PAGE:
Especially painful events, such as the loss of a loved one through death or divorce, can naturally make someone feel disheartened and sad. The individual withdraws from the outside world until he or she can recover an inner sense of the missing loved one's presence, then re-emerge and begin interacting with other people again.
This normal depressive state is generally only transitory. It often helps the person to recover, as well as to discover better ways of approaching the future. Postpartum depression and the let-down feelings that some people experience at the end of a creative effort are examples of this kind of depression.
It is important to recognize that mood disorders such as depression fall on a continuum. There is also a consensus that normal depressive episodes, dysthymia (see next sidebar),
and major depression are all examples of increasingly intense levels of the same disorder.
In addition to major depression, which consists of one or more major depressive episodes that contrast with a person's normal way of functioning, mental health professionals distinguish another, less severe form of depression known as dysthymia, or dysthymic disorder.
Dysthymia is characterized by depressive symptoms that are less incapacitating than those of major depression but are chronic (experienced almost every day) and do persist for several years (at least two). It is also common for dysthymia to evolve into major depression.
People who suffer from dysthymia are relatively functional, though their low self-esteem, low energy,
loss of appetite, and lack of sleep interfere with some of their everyday responsibilities.
SYMPTOMS, TREATMENTS, AND CAUSES OF DEPRESSION
Depression is characterized by many
symptoms, the most important of which is probably the generalized
loss of meaning that people who have it experience. To them,
life no longer seems like a coherent whole, but rather like a
fragmented series of events. Their social relationships and daily
activities no longer seem meaningful and gradually deteriorate.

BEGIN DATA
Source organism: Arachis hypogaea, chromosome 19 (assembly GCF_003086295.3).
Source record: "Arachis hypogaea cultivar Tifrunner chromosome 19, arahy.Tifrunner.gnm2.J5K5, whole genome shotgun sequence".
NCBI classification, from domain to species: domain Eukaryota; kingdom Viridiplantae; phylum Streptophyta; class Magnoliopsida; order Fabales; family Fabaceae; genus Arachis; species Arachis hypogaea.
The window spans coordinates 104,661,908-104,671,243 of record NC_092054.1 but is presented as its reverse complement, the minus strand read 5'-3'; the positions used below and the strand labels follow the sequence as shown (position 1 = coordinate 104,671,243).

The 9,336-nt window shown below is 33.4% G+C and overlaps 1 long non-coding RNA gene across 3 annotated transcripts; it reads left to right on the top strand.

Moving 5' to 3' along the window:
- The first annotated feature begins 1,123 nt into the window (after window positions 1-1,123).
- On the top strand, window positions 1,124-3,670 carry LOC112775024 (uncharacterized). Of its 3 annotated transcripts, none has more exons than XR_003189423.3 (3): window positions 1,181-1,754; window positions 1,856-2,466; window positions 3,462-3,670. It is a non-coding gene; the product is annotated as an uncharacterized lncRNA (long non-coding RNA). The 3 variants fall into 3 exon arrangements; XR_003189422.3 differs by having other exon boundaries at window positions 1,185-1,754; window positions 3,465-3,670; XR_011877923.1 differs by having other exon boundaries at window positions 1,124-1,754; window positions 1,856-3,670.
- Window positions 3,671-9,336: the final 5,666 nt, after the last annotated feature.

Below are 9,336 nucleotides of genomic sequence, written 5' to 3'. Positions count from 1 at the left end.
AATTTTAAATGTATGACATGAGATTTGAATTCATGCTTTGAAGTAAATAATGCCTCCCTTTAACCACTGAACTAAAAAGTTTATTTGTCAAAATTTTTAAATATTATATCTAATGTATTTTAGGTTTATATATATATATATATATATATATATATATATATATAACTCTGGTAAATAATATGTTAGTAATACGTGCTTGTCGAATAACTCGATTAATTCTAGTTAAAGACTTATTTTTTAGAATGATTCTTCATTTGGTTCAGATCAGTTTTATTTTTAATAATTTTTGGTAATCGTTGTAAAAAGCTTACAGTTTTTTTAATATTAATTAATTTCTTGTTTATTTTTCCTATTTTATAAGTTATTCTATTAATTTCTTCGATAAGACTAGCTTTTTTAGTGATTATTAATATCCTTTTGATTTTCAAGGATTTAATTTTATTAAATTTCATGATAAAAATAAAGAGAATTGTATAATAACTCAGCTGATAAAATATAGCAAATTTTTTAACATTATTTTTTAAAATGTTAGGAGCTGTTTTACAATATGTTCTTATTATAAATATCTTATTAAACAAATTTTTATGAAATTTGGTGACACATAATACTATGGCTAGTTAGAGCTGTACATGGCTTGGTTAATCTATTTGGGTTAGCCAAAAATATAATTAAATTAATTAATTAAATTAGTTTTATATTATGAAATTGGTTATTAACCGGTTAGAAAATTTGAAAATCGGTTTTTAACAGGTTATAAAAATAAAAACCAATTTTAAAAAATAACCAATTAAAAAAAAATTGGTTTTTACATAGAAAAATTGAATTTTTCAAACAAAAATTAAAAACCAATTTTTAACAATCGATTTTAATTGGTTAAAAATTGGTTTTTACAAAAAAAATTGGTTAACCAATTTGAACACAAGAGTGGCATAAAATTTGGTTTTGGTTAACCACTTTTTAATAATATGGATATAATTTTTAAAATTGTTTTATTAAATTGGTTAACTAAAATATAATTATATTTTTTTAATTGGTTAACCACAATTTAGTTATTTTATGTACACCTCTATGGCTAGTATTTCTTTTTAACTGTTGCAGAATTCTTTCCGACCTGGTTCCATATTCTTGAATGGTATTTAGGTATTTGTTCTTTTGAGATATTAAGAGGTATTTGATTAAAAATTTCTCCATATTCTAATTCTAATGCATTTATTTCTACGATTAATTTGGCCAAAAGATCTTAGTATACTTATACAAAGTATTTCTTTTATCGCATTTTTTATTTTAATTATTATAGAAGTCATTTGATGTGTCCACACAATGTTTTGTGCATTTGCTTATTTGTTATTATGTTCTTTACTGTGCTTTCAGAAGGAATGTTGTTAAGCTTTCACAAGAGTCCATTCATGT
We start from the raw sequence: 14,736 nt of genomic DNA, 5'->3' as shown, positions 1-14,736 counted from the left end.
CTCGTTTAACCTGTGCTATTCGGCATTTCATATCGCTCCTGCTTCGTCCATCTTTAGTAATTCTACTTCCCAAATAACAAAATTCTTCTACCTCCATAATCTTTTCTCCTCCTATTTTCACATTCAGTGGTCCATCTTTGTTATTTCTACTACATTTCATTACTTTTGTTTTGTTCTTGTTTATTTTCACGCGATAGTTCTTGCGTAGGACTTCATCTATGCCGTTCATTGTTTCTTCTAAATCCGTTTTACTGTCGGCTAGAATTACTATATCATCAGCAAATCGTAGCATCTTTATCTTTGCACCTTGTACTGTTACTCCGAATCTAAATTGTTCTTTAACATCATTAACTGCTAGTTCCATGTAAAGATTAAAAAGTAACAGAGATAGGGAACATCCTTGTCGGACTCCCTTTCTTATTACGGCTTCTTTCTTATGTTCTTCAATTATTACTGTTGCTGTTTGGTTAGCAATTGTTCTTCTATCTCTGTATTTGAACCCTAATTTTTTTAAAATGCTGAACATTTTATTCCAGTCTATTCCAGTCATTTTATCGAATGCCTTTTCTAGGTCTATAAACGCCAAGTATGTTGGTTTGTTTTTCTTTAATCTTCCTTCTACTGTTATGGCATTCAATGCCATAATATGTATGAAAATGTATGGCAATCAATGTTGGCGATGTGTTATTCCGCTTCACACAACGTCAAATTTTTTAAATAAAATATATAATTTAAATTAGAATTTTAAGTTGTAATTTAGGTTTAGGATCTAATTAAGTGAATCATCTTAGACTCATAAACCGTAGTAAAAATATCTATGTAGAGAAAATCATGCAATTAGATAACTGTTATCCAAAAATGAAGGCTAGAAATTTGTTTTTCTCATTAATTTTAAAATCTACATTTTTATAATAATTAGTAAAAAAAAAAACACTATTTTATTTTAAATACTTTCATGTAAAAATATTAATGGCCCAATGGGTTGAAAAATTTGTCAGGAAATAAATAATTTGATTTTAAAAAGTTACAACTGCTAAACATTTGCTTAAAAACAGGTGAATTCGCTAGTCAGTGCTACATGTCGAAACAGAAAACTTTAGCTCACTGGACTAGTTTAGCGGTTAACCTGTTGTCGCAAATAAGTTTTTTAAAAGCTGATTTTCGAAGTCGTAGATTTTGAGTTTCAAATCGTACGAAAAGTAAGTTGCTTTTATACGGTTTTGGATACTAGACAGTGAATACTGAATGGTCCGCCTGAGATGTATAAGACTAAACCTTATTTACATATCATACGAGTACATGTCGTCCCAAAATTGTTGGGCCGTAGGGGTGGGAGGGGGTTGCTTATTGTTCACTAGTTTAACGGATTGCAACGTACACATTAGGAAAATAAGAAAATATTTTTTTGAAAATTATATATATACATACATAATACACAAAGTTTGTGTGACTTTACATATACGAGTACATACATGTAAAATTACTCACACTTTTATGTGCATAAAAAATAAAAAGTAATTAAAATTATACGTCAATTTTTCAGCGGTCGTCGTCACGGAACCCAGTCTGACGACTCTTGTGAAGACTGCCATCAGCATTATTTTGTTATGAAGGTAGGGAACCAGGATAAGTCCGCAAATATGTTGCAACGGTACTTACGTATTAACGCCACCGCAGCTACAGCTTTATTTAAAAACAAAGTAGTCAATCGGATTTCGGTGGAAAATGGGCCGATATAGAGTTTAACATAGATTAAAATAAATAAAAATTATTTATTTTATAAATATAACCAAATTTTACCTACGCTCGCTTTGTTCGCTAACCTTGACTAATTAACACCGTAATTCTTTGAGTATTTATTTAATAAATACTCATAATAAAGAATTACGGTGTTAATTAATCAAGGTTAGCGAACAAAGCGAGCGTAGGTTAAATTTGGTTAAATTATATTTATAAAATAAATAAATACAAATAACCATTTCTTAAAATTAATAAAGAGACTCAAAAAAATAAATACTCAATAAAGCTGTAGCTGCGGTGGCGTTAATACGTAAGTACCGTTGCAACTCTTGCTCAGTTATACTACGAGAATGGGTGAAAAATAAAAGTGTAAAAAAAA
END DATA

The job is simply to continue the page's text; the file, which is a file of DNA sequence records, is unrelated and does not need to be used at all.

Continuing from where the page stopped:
In a sense, these symptoms are the opposite of the manic phase
Being depressed is very different from experiencing passing sadness,
as we all do. A depressive episode can last several weeks, months,
or even years and seriously interfere with the work and social
life of the person going through it.
There are now many options for the effective treatment of
depression. They fall into two major categories: treatment with
antidepressant drugs, and various forms of psychotherapy.
Depression can be treated with medications called antidepressants,
which improve patients' moods by correcting certain imbalances
in the neurotransmitters in their brains.
By correcting these imbalances, these various
categories of antidepressants help patients to start sleeping
and eating normally again, regaining their energy and pleasure
in life, and thinking positively. These effects normally take
two to three weeks to begin, but in order to minimize the risk
of relapse, antidepressants must be prescribed for about four
to six months.
Antidepressants are effective in about 75% of people with severe
depression. Antidepressants do not result in dependency, but
like all medications, they do have side effects that vary from
person to person. These effects will influence the decision
of which antidepressant to prescribe, and in what dosage.
Psychotherapy lets patients work on the psychological and social
issues that may be associated with their depressive episodes.
This form of therapy can help patients to achieve profound
changes. But it is a long process, where a great deal clearly
depends on the therapist's skill and the natural rapport between
the particular therapist and the particular patient.
There are several different types of psychotherapy, but two
have proven especially effective in treating depression: cognitive
behavioural therapy and interpersonal therapy.
Cognitive behavioural therapy attempts to
change the dysfunctional thoughts and behaviours that accompany
depression. Depression often causes people to have distorted
thoughts about themselves and their relations with other people
and with the world in general. In this form of therapy, the
therapist teaches the patient exercises that help him or her
to develop new thought schemas. This kind of therapy can provide
effective help to people who suffer from mild to moderate depression.
It can also help to prevent relapses.
In interpersonal psychotherapy, the basic
premise is that most people have problems in their interpersonal
relationships, and that if these problems can be solved, then
the symptoms of their depression can be stabilized as well.
For example, the therapist may try to help the individual to
deal more effectively with feelings of grief or mourning, or
to adapt to a new role, or to reduce interpersonal conflicts
at work, or to overcome interpersonal deficits such as a lack
of communication skills, and so on.
For people who are dealing with mild forms of depression, psychotherapy
may provide good results all on its own. People suffering from
moderate or severe depression will often improve considerably when
treated with antidepressants. But in general, it is combined therapies
that are the most effective: the medication quickly relieves the
patient's symptoms, while the psychotherapy helps him or her to
discover new approaches to dealing with the stresses of daily life.